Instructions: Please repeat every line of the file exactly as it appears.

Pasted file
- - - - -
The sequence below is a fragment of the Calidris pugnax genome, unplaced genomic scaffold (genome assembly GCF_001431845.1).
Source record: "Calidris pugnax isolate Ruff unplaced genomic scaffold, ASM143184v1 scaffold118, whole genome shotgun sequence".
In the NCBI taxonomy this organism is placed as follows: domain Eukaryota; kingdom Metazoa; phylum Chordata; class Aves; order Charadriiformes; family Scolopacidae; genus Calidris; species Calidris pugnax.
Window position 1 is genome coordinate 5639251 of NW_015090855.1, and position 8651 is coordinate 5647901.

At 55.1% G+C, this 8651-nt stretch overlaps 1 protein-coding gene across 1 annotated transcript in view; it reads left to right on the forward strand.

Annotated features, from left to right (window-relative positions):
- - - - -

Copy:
The sequence below is a fragment of the Calidris pugnax genome, unplaced genomic scaffold (genome assembly GCF_001431845.1).
Source record: "Calidris pugnax isolate Ruff unplaced genomic scaffold, ASM143184v1 scaffold118, whole genome shotgun sequence".
In the NCBI taxonomy this organism is placed as follows: domain Eukaryota; kingdom Metazoa; phylum Chordata; class Aves; order Charadriiformes; family Scolopacidae; genus Calidris; species Calidris pugnax.
Window position 1 is genome coordinate 5639251 of NW_015090855.1, and position 8651 is coordinate 5647901.

At 55.1% G+C, this 8651-nt stretch overlaps 1 protein-coding gene across 1 annotated transcript in view; it reads left to right on the forward strand.

Annotated features, from left to right (window-relative positions):